Chronic Pelvic Pain (CPP) is defined as persistent, noncyclic pain (not affected by menstrual cycle) in the pelvic region that lasts for more than 6 months. CPP affects an estimated 15 to 20 percent of women, ages 18 to 50, and it is likely that the true incidence is even higher. CPP can be debilitating! It can disrupt work, physical activity, sexual relations, sleep or family life. It can also affect a woman’s mental and physical health. Many women experience CPP symptoms for a year or more before seeking treatment.
Generally, a woman will see her primary care provider as the first step in getting evaluated for CPP. Statisically, the most common causes of gynecologic CPP include endometriosis, adenomyosis, and uterine fibroids. It is important that women get evaluated for these conditions as they can often be treated. Non-gynecologic causes of CPP may include irritable bowel syndrome (IBS), interstitial cystitis (IC), pelvic floor dysfunction and numerous other conditions.
However, what is often not considered by many primary care providers are the vascular causes of CPP discussed below.
1. Pelvic Venous Insufficiency (PVI) is one of the most common vascular causes of CPP. Previously referred to as pelvic congestion syndrome (PCS), PVI affects multiparous (more than 1 pregnancy) women of childbearing age. In rare instances, it can be seen in nulliparous (never been pregnant) and elderly women. PVI can cause CPP in addition to pain with intercourse (dyspareunia), increased urinary frequency, constipation, heavy menstrual bleeding, and vaginal/thigh varicosities. PVI is due to blood refluxing (going backwards) down the ovarian veins resulting in pooling of blood within the pelvis. Add in the effects of gravity combined with prolonged sitting or standing and it’s the perfect recipe for CPP symptoms to develop.
PVI is often treated with ovarian vein embolization (OVE), a minimally invasive same-day procedure in which the ovarian vein is closed off with metallic coils to prevent blood from refluxing down the vein and pooling in the pelvis. While OVE has been shown to be successful in many women, the procedure is often not covered by insurance due to the lack of large clinical trials. Moreover, there is a belief by many insurance companies and ob-gyns that PVI does not exist which often leads to a delay in dignosis and treatment. PVI is generally diagnosed and treated by a vascular specialist such as an interventional radiologist (IR).
2. May Thurner Syndrome (MTS) is an anatomic variant in which the right common iliac artery compresses the left common iliac vein against the bone of the spine. Depending on the amount of compression, blood flow in the left common iliac vein will slow down or even stop, leading to a blood clot or deep vein thrombosis (DVT). Other conditions associated with MTS include left leg swelling that is mistaken for lymphedema, chronic pelvic pain or pelvic venous insufficiency (i.e. pelvic congestion syndrome), and low back pain. MTS is treated by placing a permanent stent in the iliac vein in the pelvis to prevent the iliac artery from compressing it. Determining whether MTS or PVI is the cause of chronic pelvic pain can be challening and therefore it is important to see a vascular specialist well versed in both of these conditions.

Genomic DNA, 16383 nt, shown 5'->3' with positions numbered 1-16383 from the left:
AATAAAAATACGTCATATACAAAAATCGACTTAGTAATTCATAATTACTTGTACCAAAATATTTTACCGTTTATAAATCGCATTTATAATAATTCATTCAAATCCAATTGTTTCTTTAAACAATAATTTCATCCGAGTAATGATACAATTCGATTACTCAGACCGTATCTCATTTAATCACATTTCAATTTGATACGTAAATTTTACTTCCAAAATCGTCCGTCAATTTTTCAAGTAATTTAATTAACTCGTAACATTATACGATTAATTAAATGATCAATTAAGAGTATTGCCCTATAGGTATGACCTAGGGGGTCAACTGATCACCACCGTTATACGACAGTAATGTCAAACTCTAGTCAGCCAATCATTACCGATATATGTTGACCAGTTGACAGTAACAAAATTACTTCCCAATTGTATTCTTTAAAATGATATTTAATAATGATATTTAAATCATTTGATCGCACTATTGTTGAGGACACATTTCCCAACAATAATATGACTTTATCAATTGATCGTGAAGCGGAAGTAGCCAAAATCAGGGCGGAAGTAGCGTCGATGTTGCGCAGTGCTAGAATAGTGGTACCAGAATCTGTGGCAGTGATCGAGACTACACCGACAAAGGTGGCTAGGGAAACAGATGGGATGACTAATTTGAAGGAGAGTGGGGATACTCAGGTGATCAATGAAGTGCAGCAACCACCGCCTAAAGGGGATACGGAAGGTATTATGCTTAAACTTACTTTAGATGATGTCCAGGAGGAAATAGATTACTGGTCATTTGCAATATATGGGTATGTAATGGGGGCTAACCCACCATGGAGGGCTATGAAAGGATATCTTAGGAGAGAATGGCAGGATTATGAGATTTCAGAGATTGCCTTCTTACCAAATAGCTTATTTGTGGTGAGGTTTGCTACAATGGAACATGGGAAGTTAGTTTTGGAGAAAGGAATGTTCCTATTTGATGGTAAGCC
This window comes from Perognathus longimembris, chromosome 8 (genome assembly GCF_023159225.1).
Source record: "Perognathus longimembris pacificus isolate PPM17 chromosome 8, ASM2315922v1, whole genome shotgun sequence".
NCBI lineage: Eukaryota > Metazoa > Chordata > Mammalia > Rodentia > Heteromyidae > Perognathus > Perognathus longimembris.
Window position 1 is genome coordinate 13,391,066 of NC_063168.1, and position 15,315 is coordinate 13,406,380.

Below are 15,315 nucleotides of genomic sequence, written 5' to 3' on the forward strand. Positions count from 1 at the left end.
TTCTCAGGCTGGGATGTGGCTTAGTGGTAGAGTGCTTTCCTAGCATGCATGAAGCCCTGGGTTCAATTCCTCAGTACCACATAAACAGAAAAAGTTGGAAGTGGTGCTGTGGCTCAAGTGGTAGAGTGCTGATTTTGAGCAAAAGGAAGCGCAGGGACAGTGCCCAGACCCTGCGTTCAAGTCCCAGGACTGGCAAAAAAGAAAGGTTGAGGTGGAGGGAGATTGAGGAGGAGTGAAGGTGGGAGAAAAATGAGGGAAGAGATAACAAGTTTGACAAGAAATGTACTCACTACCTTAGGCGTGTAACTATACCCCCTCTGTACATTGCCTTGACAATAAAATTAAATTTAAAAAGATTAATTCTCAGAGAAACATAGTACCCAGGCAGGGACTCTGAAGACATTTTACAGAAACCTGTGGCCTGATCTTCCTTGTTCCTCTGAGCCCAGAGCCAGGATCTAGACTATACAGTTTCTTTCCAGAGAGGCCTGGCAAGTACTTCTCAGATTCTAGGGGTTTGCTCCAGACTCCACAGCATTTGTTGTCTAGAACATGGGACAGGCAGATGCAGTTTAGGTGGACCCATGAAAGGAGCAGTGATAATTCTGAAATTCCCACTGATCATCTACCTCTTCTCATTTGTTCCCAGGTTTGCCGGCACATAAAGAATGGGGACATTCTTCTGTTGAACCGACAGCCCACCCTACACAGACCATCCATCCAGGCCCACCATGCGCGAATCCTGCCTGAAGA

3. Nutcracker Syndrome (NCS) is another cause of CPP caused by compression of the left renal vein as it courses between the superior mesenteric artery (SMA) and the aorta (the major artery of the body). In addition to CPP, NCS is often accommpanied by left flank pain, hematuria (blood in the urine) and proteinuria (protein in the urine). Other symptoms seen with PVI can be seen with NCS. The treatment of NCS is more controversial than PVI or MTS. Treatment can include stenting of the left renal vein or transposition of the left renal vein. In some cases, major surgery such as auto transplant is performed in which the kidney is removed from the abdomen and placed in the pelvis. NCS can often require a multidisciplinary approach from surgeons and interventional radiologists.
Left renal vein stent Left renal vein transposition
4. Post Thrombotic Syndrome (PTS) also referred to as post phlebitic syndrome is the long-term complication of blood clots or deep vein thrombosis (DVT). Patients with DVT involving the pelvic and leg veins have the highest risk of over 50% of developing PTS within 1-2 yrs of their DVT. PTS symptoms can include chronic leg pain and swelling, skin discoloration, varicose veins, venous ulcers, and chronic pelvic pain. Often when the iliac vein is completely blocked from DVT, this can be due to unrecognized May Thurner Syndrome and result in the development of large pelvic collaterals which leads to CPP. No matter how long one has been affected by PTS, in specialized centers PTS can be treated, leading to a significant improvement in leg and CPP symptoms.
5. Chronic Venous Insufficiency (CVI) or superficial venous insufficiency is due to blood refluxing or going backwards in the superficial veins of the leg. CVI is the underlying cause of symptoms such as leg heaviness/fatigue, ankle swelling, restless legs, night cramps/Charley horses, spider and varicose veins, skin discoloration, and venous ulcers. CVI affects 25% to 90% of the population in their lifetime and is one of the greatest epidemics in this country that goes undiagnosed. Because the superficial veins start in the groin, pain in the groin/hip can occur and often be confused as chronic pelvic pain. In rare cases, the refluxing veins may originate in the pelvis rather than the groin and cause CPP in addition to leg symptoms. CVI is initially managed with compression stockings, exercise, and weight loss. Treatments such as vein ablation or sclerotherapy have extremely high success rates and treatment is often covered by insurance.